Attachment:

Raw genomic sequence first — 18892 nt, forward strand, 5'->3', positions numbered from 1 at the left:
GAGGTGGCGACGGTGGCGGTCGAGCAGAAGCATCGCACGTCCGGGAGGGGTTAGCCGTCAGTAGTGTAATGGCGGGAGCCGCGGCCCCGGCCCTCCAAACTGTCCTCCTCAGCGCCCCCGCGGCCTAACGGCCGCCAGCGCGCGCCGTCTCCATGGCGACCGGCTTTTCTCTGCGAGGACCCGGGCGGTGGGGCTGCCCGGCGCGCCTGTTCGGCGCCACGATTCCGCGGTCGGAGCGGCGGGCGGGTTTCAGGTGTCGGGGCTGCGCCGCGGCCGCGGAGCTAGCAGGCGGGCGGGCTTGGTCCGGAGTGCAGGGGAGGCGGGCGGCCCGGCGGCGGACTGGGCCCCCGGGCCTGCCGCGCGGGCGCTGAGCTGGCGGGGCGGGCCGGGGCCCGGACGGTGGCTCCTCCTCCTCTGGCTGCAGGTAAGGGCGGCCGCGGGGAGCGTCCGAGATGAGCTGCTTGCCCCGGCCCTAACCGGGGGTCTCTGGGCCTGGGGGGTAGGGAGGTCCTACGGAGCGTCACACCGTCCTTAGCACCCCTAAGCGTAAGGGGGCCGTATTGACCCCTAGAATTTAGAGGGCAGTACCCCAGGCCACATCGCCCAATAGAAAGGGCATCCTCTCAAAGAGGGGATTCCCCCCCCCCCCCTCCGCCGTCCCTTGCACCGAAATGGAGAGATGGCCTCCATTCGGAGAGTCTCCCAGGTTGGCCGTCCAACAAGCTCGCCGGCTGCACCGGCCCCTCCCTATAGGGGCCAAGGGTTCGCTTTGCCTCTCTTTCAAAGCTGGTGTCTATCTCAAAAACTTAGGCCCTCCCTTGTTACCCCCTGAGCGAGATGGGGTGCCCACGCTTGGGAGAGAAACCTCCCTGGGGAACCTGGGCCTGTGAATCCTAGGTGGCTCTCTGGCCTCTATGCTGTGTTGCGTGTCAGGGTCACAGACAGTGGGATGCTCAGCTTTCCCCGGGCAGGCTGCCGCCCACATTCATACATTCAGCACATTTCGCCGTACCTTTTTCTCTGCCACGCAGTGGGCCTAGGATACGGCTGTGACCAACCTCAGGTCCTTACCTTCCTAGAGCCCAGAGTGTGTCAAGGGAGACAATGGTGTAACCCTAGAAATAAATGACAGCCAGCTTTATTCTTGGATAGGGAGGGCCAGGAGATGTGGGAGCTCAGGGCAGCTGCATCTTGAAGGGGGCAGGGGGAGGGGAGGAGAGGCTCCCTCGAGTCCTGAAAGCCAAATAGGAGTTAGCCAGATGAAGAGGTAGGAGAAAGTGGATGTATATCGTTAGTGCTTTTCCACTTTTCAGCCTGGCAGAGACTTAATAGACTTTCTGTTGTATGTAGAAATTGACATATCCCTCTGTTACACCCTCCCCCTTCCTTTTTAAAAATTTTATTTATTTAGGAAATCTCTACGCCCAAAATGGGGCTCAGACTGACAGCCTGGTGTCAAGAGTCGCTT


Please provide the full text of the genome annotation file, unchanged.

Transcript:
Raw genomic sequence first — 18892 nt, forward strand, 5'->3', positions numbered from 1 at the left:
GAGGTGGCGACGGTGGCGGTCGAGCAGAAGCATCGCACGTCCGGGAGGGGTTAGCCGTCAGTAGTGTAATGGCGGGAGCCGCGGCCCCGGCCCTCCAAACTGTCCTCCTCAGCGCCCCCGCGGCCTAACGGCCGCCAGCGCGCGCCGTCTCCATGGCGACCGGCTTTTCTCTGCGAGGACCCGGGCGGTGGGGCTGCCCGGCGCGCCTGTTCGGCGCCACGATTCCGCGGTCGGAGCGGCGGGCGGGTTTCAGGTGTCGGGGCTGCGCCGCGGCCGCGGAGCTAGCAGGCGGGCGGGCTTGGTCCGGAGTGCAGGGGAGGCGGGCGGCCCGGCGGCGGACTGGGCCCCCGGGCCTGCCGCGCGGGCGCTGAGCTGGCGGGGCGGGCCGGGGCCCGGACGGTGGCTCCTCCTCCTCTGGCTGCAGGTAAGGGCGGCCGCGGGGAGCGTCCGAGATGAGCTGCTTGCCCCGGCCCTAACCGGGGGTCTCTGGGCCTGGGGGGTAGGGAGGTCCTACGGAGCGTCACACCGTCCTTAGCACCCCTAAGCGTAAGGGGGCCGTATTGACCCCTAGAATTTAGAGGGCAGTACCCCAGGCCACATCGCCCAATAGAAAGGGCATCCTCTCAAAGAGGGGATTCCCCCCCCCCCCCTCCGCCGTCCCTTGCACCGAAATGGAGAGATGGCCTCCATTCGGAGAGTCTCCCAGGTTGGCCGTCCAACAAGCTCGCCGGCTGCACCGGCCCCTCCCTATAGGGGCCAAGGGTTCGCTTTGCCTCTCTTTCAAAGCTGGTGTCTATCTCAAAAACTTAGGCCCTCCCTTGTTACCCCCTGAGCGAGATGGGGTGCCCACGCTTGGGAGAGAAACCTCCCTGGGGAACCTGGGCCTGTGAATCCTAGGTGGCTCTCTGGCCTCTATGCTGTGTTGCGTGTCAGGGTCACAGACAGTGGGATGCTCAGCTTTCCCCGGGCAGGCTGCCGCCCACATTCATACATTCAGCACATTTCGCCGTACCTTTTTCTCTGCCACGCAGTGGGCCTAGGATACGGCTGTGACCAACCTCAGGTCCTTACCTTCCTAGAGCCCAGAGTGTGTCAAGGGAGACAATGGTGTAACCCTAGAAATAAATGACAGCCAGCTTTATTCTTGGATAGGGAGGGCCAGGAGATGTGGGAGCTCAGGGCAGCTGCATCTTGAAGGGGGCAGGGGGAGGGGAGGAGAGGCTCCCTCGAGTCCTGAAAGCCAAATAGGAGTTAGCCAGATGAAGAGGTAGGAGAAAGTGGATGTATATCGTTAGTGCTTTTCCACTTTTCAGCCTGGCAGAGACTTAATAGACTTTCTGTTGTATGTAGAAATTGACATATCCCTCTGTTACACCCTCCCCCTTCCTTTTTAAAAATTTTATTTATTTAGGAAATCTCTACGCCCAAAATGGGGCTCAGACTGACAGCCTGGTGTCAAGAGTCGCTT